Temer Arrested in Lava Jato Investigation
Brazil arrested ex-president Michael Temer for bribery connected to the Lava Jato, or “Car Wash” operation on Thursday, in a massive scandal dubbed “the largest foreign bribery case in history,” by the US Department of Justice.
Temer, whose presidential term lasted from 2016 to 2018, is the second Brazilian president to be arrested in connection with Lava Jato.
Jose Ugaz, former chair of the board for Transparency International, said it’s justice that’s been a long time in coming for the former president, who used the immunity of his position to avoid arrest for over a year.
“Temer has been investigated for at least one and a half years,” Ugaz told OCCRP.
“They had the evidence that he was seriously connected to the payment of bribes...When I was a chair of Transparency International, I was in Brazil in 2016. I made a public statement. Temer was just elected, and I asked Congress to lift his immunity so he could face justice.”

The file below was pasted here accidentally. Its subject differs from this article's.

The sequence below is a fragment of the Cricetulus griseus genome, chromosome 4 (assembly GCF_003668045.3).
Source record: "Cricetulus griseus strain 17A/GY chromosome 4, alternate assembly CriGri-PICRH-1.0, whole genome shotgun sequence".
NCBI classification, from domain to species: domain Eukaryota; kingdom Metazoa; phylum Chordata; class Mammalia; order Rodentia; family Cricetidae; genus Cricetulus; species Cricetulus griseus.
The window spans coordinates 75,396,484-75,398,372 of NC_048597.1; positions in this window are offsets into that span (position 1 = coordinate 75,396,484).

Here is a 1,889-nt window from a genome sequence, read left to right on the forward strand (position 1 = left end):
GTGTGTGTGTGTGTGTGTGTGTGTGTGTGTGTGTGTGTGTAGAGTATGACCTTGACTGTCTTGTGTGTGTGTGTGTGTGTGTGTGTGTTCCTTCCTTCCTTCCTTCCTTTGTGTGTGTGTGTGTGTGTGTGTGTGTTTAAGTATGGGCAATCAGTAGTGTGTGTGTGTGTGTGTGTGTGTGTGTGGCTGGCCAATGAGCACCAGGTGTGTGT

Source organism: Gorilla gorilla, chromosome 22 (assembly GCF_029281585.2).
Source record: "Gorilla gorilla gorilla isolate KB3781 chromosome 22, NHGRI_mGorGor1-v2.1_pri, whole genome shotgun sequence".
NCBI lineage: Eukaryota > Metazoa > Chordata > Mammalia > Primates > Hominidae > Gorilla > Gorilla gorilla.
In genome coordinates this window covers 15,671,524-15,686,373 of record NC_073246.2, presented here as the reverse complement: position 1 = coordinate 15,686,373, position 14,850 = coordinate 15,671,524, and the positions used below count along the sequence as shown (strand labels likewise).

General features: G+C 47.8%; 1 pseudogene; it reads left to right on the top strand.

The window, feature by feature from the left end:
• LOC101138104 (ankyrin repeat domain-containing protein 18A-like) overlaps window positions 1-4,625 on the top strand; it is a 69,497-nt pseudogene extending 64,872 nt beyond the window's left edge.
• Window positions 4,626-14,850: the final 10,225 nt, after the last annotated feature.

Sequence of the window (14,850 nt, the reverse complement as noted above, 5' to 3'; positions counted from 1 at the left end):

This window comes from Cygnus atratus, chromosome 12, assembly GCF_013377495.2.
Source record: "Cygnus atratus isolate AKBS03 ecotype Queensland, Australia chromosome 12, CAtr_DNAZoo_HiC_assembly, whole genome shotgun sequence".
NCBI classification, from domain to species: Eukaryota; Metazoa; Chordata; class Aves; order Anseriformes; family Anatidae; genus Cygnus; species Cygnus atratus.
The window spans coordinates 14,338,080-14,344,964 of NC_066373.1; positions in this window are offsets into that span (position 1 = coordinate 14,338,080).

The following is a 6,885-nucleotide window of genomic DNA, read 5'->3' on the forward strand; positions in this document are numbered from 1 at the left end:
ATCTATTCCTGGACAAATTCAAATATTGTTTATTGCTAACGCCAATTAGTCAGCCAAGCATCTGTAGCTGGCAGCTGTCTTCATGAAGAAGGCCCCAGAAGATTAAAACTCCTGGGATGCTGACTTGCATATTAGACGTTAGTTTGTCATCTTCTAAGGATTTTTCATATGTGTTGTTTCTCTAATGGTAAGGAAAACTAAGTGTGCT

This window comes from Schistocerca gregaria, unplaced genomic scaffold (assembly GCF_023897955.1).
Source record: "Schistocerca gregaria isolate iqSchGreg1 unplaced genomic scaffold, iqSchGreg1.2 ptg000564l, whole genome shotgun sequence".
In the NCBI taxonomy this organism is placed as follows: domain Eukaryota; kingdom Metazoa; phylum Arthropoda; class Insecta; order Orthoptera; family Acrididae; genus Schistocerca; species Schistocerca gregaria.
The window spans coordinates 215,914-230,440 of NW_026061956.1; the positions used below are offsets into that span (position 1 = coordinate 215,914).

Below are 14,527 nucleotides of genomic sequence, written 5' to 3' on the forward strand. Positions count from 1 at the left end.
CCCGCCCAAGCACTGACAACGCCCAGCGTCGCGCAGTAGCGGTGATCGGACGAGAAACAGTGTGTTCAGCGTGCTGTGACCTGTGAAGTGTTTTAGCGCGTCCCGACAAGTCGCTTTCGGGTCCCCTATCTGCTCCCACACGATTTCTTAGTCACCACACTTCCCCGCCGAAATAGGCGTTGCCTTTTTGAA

Operation Lava Jato is a massive ongoing bribery investigation connected to Brazil’s state oil company, Petrobras.
It began with allegations of money laundering by an electronics company, but went on to uncover a vast scheme in which executives at Petrobras accepted bribes in return for awarding contracts to major construction companies at inflated prices.
So far, investigations have netted officials in twelve countries connected with the bribery, including two thirds of Brazil’s senators at one time. Balance sheets have shown billions of dollars dissipating into graft.
Given the evidence against Temer, Ugaz expects a conviction.
“He has more evidence against him than Lula, and Lula is in prison. So there’s no reason why he shouldn’t go to prison following justice,” he said, referring to former president of Brazil. Luiz Inácio Lula da Silva.
Furthermore, said Ugaz, Temer’s arrest is a sign of progress. Though current president Jair Bolsonaro has drawn comparisons to US President Donald Trump--and himself is accused of corruption--Ugaz said that Brazil’s judicial institutions appear independent, and he doesn’t think that the investigation will be politicized.
“As Latin Americans, we must be ashamed because of the huge level of corruption that has captured our region. But we should be proud of how our systems are reacting. We still have capacity to act. It’s a reason for hope.”